CJIS Compliance Made Easy: Integrating Advanced Authentication

If you are a reader with an interest in CJIS compliance, then you’re in luck; I’ve compiled all the information you’ll need. In the past I’ve talked about CJIS compliancy at length. I’ve expanded upon the various components and aspects of CJIS, and how AuthAnvil can make CJIS compliance a simpler process. I’ve even touched on the topic of Advanced Authentication in the past; However, in this post I’m going to focus specifically on the process of integrating an authentication solution to meet the CJIS compliancy requirement of advanced authentication, and the considerations you should make prior to the process.

Let’s start out with a quick review of policy areas 5.6.1,, and

5.6.1 “Identification Policy and Procedures” requires each user, who accesses CJIS data, to have an individual and unique login account. This means no account sharing! “Passwords” requires that the individual logins from 5.6.1 have passwords which are a minimum length of eight characters long, neither a word nor a name, different from the username, set to expire every ninety or less days, are uniquely different than the previous ten passwords, are not displayed when entered, and are not transmitted outside of the secure location. “Advanced Authentication” details the accepted types of Advanced Authentication, such as: biometric systems, user-based public key infrastructure (PKI), smart cards, software tokens, hardware tokens, paper (inert) tokens, etc. This section also defines the situations where such means of authentication are necessary. Those situations are well defined; however, they boil down to two scenarios. Either Advanced Authentication is necessary everywhere, in the case that the technical security requirements from section 5.9 are not met for physically secure locations, or alternately, anywhere that’s not a technically and physically secure location. This makes it apparent that having the Advanced Authentication would be ideal in any situation; however, there is some leeway given to those in areas of lesser risk.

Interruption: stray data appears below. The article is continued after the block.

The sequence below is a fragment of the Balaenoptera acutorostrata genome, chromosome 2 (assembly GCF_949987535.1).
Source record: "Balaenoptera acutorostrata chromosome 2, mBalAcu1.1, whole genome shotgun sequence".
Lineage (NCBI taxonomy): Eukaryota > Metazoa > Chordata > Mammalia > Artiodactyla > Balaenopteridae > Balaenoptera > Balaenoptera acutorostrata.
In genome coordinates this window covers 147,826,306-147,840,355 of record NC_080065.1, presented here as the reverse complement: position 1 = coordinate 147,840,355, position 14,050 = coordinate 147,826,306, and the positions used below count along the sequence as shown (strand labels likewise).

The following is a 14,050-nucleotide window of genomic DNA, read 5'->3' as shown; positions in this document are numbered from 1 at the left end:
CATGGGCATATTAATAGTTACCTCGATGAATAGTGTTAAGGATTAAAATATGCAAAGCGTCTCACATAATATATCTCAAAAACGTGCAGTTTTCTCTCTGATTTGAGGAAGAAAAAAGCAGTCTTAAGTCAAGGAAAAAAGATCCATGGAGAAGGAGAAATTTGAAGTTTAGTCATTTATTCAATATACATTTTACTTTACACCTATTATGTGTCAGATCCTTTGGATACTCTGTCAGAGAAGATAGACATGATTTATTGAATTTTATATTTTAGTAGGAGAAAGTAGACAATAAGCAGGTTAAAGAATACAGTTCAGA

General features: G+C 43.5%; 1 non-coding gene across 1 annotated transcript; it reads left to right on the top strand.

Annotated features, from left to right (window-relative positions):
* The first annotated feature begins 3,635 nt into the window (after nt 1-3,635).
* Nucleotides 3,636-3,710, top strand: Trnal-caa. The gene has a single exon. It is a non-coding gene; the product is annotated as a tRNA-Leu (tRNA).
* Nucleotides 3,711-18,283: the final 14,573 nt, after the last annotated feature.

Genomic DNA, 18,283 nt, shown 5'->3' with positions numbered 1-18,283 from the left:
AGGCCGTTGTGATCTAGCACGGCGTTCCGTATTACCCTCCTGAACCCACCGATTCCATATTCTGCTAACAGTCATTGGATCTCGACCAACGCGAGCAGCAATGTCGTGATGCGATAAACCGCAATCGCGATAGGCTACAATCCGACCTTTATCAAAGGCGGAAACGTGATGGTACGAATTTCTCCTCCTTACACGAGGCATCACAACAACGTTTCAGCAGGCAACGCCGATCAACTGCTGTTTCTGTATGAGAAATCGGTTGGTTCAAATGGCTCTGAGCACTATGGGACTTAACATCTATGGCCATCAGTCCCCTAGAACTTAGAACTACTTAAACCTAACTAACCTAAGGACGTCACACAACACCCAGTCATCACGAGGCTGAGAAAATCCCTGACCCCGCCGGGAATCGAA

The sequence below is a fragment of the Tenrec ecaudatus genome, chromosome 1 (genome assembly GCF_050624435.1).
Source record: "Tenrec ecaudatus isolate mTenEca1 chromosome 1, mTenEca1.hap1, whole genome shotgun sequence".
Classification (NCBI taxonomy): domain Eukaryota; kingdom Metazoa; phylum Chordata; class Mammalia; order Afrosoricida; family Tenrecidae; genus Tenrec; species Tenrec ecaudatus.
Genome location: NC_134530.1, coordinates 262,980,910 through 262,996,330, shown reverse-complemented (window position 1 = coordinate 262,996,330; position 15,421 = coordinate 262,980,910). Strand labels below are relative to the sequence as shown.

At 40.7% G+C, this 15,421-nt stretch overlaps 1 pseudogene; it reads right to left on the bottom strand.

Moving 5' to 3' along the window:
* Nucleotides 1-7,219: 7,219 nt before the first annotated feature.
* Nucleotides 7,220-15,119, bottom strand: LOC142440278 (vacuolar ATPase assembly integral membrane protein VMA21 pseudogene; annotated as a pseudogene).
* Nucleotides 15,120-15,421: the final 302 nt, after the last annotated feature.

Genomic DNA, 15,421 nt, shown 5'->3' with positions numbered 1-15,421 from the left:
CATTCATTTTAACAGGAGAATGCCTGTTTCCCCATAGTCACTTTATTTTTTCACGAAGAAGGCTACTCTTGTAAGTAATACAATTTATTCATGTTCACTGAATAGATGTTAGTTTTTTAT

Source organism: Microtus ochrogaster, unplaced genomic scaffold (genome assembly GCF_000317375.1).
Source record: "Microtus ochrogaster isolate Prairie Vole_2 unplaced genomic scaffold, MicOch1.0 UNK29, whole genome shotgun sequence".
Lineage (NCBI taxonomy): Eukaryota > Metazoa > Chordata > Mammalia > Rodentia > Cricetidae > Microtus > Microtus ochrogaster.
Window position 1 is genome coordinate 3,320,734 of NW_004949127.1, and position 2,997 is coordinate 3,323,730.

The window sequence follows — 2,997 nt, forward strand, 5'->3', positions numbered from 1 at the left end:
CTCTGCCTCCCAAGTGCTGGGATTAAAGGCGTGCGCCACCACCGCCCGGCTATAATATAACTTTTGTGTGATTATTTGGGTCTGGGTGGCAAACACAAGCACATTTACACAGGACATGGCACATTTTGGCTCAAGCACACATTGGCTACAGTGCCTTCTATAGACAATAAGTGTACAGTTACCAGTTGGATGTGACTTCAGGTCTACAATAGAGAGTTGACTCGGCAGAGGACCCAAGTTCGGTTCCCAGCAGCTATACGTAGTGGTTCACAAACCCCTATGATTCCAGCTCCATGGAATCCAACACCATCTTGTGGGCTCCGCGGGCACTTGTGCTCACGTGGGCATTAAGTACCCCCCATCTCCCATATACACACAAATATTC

We know being compliant can be difficult, but we are here to help.

Here are some considerations you should be making when choosing how you will meet CJIS compliancy.

Does your vendor provide you all the methods of authentication you require?
Selecting the right type of authentication solution is in no way an exact science. The decision of what solution to go with heavily depends on who, where, when, and how a user will be deploying the solution. For some, a software token on their phone would be ideal, for others a physical token would be more ideal. If your potential provider is limiting you to less solutions, then you have less options in the event that one solution doesn’t work well for all groups.

Will the method of authentication impede officer productivity?
Five seconds is rarely the difference between life and death, but of any line of work law enforcement is one of the most likely to encounter such a situation. That is why it is so crucial that the method of authentication be both time efficient and reliable, while still remaining secure.

Does the solution ease the pain of increased password security?
Good authentication solutions find methods to ease the pain of security requirements. One such method is known as Single sign-on (SSO). Single sign-on can increase productivity while decreasing the pains of CJIS password requirements. If SSO is signed into with an approved means of advanced authentication, users only need to remember the one password to automate their other login processes.  This works because, at that point, they have already proven their identity to the FBI’s standards.

 Is the solution cloud compatible?
Some authentication solutions support both physical and virtual (cloud) environments. If your solution supports virtual environments, regardless of your current configuration, the transition is that much easier. AuthAnvil, for example, can run physically and virtually, both locally and in the cloud.

Will the solution require substantial changes to the existing infrastructure?
Down-time is a major problem for any organization. If the solution can be integrated with minimal changes to the infrastructure then down-time is minimized as well. Simply put, the less work the solution requires to implement, the better it is for everyone.

AuthAnvil can help to meet many of these CJIS requirements and provide positive responses to these considerations.

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